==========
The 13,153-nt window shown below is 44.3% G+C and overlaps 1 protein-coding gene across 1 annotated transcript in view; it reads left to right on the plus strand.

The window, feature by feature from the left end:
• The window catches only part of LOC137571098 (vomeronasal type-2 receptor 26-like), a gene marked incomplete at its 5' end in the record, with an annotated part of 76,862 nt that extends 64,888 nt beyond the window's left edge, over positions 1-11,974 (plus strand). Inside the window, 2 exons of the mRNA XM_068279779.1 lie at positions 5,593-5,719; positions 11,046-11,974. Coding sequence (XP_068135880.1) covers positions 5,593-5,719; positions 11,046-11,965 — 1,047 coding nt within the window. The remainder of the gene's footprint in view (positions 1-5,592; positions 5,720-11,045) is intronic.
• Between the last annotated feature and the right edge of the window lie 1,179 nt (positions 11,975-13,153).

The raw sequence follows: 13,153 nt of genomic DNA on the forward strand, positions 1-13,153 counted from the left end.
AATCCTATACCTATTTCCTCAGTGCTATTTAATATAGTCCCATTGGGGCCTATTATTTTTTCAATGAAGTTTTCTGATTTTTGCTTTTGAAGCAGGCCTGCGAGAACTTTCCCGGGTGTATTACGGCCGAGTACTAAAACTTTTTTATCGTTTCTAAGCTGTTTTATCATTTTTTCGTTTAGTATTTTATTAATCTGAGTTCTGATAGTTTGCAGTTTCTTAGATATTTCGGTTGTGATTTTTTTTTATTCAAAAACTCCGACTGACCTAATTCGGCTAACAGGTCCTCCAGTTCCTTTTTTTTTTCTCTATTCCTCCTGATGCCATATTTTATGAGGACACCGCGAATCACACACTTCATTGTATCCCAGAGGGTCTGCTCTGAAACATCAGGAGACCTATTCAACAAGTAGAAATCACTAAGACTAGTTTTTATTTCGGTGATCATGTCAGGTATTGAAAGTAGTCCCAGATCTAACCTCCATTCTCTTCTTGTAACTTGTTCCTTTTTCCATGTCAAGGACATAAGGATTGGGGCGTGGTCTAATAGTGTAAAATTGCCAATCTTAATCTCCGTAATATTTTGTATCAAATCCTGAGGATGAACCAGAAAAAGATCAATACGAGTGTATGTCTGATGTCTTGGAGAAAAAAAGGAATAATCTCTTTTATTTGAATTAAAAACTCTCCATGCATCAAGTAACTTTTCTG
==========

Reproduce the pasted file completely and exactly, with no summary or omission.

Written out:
The 13,153-nt window shown below is 44.3% G+C and overlaps 1 protein-coding gene across 1 annotated transcript in view; it reads left to right on the plus strand.

The window, feature by feature from the left end:
• The window catches only part of LOC137571098 (vomeronasal type-2 receptor 26-like), a gene marked incomplete at its 5' end in the record, with an annotated part of 76,862 nt that extends 64,888 nt beyond the window's left edge, over positions 1-11,974 (plus strand). Inside the window, 2 exons of the mRNA XM_068279779.1 lie at positions 5,593-5,719; positions 11,046-11,974. Coding sequence (XP_068135880.1) covers positions 5,593-5,719; positions 11,046-11,965 — 1,047 coding nt within the window. The remainder of the gene's footprint in view (positions 1-5,592; positions 5,720-11,045) is intronic.
• Between the last annotated feature and the right edge of the window lie 1,179 nt (positions 11,975-13,153).

The raw sequence follows: 13,153 nt of genomic DNA on the forward strand, positions 1-13,153 counted from the left end.
AATCCTATACCTATTTCCTCAGTGCTATTTAATATAGTCCCATTGGGGCCTATTATTTTTTCAATGAAGTTTTCTGATTTTTGCTTTTGAAGCAGGCCTGCGAGAACTTTCCCGGGTGTATTACGGCCGAGTACTAAAACTTTTTTATCGTTTCTAAGCTGTTTTATCATTTTTTCGTTTAGTATTTTATTAATCTGAGTTCTGATAGTTTGCAGTTTCTTAGATATTTCGGTTGTGATTTTTTTTTATTCAAAAACTCCGACTGACCTAATTCGGCTAACAGGTCCTCCAGTTCCTTTTTTTTTTCTCTATTCCTCCTGATGCCATATTTTATGAGGACACCGCGAATCACACACTTCATTGTATCCCAGAGGGTCTGCTCTGAAACATCAGGAGACCTATTCAACAAGTAGAAATCACTAAGACTAGTTTTTATTTCGGTGATCATGTCAGGTATTGAAAGTAGTCCCAGATCTAACCTCCATTCTCTTCTTGTAACTTGTTCCTTTTTCCATGTCAAGGACATAAGGATTGGGGCGTGGTCTAATAGTGTAAAATTGCCAATCTTAATCTCCGTAATATTTTGTATCAAATCCTGAGGATGAACCAGAAAAAGATCAATACGAGTGTATGTCTGATGTCTTGGAGAAAAAAAGGAATAATCTCTTTTATTTGAATTAAAAACTCTCCATGCATCAAGTAACTTTTCTG